Fort Lauderdale Officials Evade Questions About Homeless Feeding Ordinance
Jeff Weinberger is an activist who works on homeless issues.
If Fort Lauderdale officials, including newly reelected and now three-term Mayor John P. "Jack" Seiler, are as serious as they claim to be about working with the multitude of food sharing groups that provide daily meals to the city's homeless community, they sure have a funny way of showing it.
On at least two occasions, people have sought the city's guidance on how to to come into compliance with the city's so-called homeless feeding ordinance, only to be ignored or given the runaround.
Last year, the city passed a series of ordinances designed to drive away the homeless population. One of those required groups that shared food outdoors to provide hand-washing stations, wastewater capture, and portable toilets -- none of which applies to outdoor food vendors, by the way.
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This, of course, backfired when the ordinance took effect on November 1, and more than a dozen meal providers, most famously 90-year-old WW2 veteran Arnold Abbott, defied the restrictions and began receiving citations for sharing food. All still face the prospect of fines and jail time while the city has become the butt of Colbert Report jokes and a recipient of international scorn.
Seiler insisted that "the city is not banning groups from feeding the homeless," but efforts to comply with the ordinance's restrictions have been met with a wall of silence by a host of city officials.
In December, Peanut Butter and Jelly Project sought to comply with the ordinance's requirement that food sharers provide portable toilets to those they feed. Members of the nonprofit provide hundreds of sandwiches every week to downtown homeless folk. The group said it would provide port-o-potties, including service, and the group's founders, Laura Florio and Micah Harris, sought information on exactly how and where to deploy them.
"We didn't want to get cited because we work off donations," Harris says. "We didn't want to use that money from donors that was meant to be spent on the homeless to pay citations."
Harris says they were prepared to provide "a hand-wash station and a portable bathroom" but didn't want to just plop it down somewhere. "If we set up on the corner, they would tell us can't set it up on the corner," he worried. He said that his group believes in working with the city on solutions to the homeless problem but that he could not get a clear answer on how to go about providing portable toilets. He says that they have continued to give food and haircuts to homeless individuals in recent weeks and that police he encountered have been supportive.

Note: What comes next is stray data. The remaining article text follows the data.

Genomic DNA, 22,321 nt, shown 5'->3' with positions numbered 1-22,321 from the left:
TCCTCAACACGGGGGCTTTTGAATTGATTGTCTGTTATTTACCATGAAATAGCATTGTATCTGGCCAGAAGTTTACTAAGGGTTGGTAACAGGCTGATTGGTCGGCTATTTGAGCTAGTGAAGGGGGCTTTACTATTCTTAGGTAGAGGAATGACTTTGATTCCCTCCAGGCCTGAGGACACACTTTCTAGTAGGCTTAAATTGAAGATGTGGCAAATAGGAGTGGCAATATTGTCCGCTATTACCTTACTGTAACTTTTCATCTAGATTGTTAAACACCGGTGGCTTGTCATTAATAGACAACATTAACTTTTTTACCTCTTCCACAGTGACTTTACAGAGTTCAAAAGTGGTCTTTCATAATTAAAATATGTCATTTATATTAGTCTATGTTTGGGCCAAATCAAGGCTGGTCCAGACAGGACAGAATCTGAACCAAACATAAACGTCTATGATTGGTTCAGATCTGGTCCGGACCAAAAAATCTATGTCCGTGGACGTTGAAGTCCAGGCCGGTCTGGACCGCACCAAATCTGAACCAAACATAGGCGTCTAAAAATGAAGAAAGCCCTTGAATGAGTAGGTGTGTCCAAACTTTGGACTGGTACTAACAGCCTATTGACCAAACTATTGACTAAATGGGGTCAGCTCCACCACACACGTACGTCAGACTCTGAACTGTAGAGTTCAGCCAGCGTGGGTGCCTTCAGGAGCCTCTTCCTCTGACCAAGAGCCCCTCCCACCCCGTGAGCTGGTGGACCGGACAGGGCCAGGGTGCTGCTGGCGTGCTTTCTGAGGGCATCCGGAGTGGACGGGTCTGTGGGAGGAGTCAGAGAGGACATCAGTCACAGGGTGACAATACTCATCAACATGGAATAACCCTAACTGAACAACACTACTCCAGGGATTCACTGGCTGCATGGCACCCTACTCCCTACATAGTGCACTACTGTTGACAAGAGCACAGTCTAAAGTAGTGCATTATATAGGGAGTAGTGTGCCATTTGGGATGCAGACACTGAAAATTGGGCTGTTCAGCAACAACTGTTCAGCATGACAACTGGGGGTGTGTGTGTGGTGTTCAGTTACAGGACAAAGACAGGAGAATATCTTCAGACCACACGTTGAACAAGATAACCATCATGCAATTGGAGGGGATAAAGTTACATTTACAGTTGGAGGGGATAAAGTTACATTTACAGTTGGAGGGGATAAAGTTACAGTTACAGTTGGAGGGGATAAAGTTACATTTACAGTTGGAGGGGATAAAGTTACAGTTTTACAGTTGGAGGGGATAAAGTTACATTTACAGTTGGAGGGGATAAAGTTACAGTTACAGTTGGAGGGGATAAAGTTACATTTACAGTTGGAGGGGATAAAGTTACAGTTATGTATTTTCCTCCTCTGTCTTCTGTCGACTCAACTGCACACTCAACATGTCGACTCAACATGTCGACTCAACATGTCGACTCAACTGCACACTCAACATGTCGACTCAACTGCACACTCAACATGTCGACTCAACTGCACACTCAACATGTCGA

He added, "We wish the city would step up and provide public restrooms."
Meanwhile, I have for months sought clarification from the city regarding how exactly one would comply with the requirement that outdoor food distribution centers "shall provide written consent from the property owner to conduct that activity on the property" -- to no avail.
On November 6, immediately following the initial issuance of citations to Abbott and others, I was working on a freelance article for New Times and attempted to contact Eric Engmann, a Planner II in the city's Urban Design and Planning Division, for an explanation. Engmann, via email, immediately passed the request to the city's public information officer, Chaz Adams, and set in motion a series of communications that more than once traversed the inboxes of at least two other city administrators, Jeri Pryor and Hal Barnes.
On February 6 -- three months after the initial request -- Pryor suggested contacting Engmann to get the answers.
Engmann has not returned calls or emails since.
History, meanwhile, suggests that the city's intransigence in such matters should hardly come as a surprise.
In March 1998, Arnold Abbott, assisted by his attorney then and now, John David, applied for a permit to share food on Fort Lauderdale Beach. It took nearly a year for then-City Manager Floyd Johnson to respond, which he did in February 1999, with a denial of the permit. A follow-up letter from Johnson in March of that year concluded with an ominous threat of arrest and a demand: "Please govern yourself accordingly."
Abbott would go on, through a series of court cases, to win the right to keep sharing food based on the state's Religious Freedom Restoration Act.
Today, more than 15 years later and again under attack as he seeks enforcement of that original injunction, he has been joined by at least four other parties that have filed suit against the city on a variety of grounds so they can share food with those in need without fear of retribution.
As the erstwhile city manager once wrote to Abbott, the message being sent to city officials by these meal providers, driven by the various mandates of faith, morality, or politics, couldn't be clearer: "Please govern yourself accordingly."
What remains to be seen or heard is whether some city official will stand by the line Harry Truman once made famous: "The buck stops here."
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